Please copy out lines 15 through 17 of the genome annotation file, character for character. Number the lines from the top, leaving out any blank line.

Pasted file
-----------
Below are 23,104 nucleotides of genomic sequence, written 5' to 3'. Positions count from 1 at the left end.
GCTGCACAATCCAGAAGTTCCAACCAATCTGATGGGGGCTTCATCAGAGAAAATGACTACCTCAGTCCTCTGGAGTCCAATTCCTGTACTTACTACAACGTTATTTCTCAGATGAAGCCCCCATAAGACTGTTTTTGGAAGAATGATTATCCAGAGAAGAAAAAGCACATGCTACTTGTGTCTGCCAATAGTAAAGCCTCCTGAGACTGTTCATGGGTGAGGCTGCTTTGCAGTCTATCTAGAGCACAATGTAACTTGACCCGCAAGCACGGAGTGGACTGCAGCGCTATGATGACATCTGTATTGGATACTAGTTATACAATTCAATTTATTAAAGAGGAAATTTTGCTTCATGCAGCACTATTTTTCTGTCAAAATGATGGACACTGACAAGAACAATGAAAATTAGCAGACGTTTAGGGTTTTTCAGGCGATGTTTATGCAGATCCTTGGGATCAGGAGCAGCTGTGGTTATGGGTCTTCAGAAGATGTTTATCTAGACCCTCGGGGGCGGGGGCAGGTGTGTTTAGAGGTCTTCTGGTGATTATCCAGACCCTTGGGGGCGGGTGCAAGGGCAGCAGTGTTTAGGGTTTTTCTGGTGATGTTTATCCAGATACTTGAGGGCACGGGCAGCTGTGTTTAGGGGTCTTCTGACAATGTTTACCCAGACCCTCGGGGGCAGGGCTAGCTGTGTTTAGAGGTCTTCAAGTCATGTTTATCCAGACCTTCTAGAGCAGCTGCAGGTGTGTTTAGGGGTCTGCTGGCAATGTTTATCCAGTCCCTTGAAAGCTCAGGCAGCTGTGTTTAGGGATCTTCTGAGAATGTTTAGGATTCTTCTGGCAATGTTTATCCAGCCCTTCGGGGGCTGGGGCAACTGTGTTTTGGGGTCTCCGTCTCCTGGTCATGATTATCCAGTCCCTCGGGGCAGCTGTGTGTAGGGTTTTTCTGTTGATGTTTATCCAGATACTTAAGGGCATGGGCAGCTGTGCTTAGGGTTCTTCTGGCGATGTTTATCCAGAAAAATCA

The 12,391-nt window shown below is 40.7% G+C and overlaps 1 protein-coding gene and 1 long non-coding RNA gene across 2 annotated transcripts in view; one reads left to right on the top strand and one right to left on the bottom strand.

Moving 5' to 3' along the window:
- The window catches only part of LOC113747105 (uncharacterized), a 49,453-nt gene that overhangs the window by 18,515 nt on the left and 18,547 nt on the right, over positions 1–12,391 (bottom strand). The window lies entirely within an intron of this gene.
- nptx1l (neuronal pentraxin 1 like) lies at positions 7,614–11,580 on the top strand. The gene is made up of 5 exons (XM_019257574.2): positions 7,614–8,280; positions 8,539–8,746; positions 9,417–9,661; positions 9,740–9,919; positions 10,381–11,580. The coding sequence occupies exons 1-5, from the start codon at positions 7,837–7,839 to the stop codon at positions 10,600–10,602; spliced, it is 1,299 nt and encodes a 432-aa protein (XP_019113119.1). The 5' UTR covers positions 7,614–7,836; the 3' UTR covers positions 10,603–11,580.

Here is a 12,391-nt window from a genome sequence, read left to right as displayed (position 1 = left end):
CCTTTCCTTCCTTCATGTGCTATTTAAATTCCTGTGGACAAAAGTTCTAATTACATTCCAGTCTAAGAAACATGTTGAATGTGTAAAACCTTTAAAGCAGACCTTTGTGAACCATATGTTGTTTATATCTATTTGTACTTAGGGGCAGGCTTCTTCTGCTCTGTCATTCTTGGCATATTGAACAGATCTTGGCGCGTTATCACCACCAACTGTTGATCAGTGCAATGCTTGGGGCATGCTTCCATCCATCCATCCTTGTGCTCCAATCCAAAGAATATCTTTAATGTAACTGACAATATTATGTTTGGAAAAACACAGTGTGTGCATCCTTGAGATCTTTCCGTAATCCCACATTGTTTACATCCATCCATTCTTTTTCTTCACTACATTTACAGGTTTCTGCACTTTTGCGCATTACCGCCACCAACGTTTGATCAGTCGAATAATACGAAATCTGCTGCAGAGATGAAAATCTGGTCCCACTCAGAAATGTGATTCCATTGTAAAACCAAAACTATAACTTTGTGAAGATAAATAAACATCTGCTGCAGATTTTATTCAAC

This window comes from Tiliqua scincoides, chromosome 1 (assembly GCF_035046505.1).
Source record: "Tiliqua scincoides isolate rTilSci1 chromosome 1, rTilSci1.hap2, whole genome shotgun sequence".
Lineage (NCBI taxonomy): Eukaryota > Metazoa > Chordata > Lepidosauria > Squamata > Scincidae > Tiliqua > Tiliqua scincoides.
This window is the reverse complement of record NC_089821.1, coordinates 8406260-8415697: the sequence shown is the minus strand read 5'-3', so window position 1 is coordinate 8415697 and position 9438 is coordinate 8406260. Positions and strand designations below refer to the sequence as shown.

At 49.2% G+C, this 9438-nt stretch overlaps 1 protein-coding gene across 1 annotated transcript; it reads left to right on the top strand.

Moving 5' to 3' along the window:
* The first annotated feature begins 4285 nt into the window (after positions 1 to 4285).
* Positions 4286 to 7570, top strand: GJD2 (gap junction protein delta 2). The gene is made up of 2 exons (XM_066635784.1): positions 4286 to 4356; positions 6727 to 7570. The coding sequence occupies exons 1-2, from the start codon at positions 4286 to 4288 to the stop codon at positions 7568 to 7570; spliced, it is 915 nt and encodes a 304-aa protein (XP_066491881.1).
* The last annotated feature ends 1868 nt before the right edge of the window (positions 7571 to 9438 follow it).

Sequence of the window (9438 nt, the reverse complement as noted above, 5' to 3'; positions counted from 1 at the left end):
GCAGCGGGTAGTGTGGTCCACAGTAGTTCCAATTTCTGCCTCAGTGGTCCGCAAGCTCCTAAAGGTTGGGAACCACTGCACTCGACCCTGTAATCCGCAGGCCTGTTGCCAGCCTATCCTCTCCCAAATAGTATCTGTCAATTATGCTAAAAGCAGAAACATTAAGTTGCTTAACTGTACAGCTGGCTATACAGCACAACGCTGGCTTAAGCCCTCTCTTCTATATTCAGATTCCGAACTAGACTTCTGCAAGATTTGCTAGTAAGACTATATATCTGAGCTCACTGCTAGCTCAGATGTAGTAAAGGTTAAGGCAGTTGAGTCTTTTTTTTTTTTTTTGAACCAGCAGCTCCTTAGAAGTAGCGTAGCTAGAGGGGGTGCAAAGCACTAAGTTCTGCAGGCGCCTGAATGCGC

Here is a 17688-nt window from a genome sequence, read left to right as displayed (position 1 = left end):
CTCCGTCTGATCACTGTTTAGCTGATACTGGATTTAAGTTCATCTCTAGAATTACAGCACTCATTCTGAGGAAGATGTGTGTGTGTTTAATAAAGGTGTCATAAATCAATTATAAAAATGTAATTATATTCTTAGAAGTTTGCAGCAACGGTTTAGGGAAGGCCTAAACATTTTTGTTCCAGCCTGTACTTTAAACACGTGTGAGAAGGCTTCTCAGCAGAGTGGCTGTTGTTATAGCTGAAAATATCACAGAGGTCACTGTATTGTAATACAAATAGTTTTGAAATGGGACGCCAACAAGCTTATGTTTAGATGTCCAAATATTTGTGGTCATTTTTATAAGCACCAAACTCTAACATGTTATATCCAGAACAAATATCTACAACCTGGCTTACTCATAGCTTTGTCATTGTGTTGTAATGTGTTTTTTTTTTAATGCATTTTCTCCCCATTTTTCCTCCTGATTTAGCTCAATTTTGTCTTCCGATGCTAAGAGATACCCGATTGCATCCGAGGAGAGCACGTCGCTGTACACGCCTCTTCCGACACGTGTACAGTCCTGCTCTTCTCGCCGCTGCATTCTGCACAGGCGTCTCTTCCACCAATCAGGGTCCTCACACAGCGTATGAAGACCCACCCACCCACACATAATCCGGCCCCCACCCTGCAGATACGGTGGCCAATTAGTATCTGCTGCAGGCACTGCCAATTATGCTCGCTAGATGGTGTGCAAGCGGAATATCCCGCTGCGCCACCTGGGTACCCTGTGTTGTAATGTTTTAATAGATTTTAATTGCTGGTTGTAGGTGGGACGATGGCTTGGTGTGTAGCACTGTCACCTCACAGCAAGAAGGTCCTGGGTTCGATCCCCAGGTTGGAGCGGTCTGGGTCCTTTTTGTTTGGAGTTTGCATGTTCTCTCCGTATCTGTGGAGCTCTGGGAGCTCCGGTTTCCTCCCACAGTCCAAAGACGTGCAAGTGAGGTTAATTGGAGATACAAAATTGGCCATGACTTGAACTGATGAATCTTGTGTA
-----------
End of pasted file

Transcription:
* The first annotated feature begins 4285 nt into the window (after positions 1 to 4285).
* Positions 4286 to 7570, top strand: GJD2 (gap junction protein delta 2). The gene is made up of 2 exons (XM_066635784.1): positions 4286 to 4356; positions 6727 to 7570. The coding sequence occupies exons 1-2, from the start codon at positions 4286 to 4288 to the stop codon at positions 7568 to 7570; spliced, it is 915 nt and encodes a 304-aa protein (XP_066491881.1).
* The last annotated feature ends 1868 nt before the right edge of the window (positions 7571 to 9438 follow it).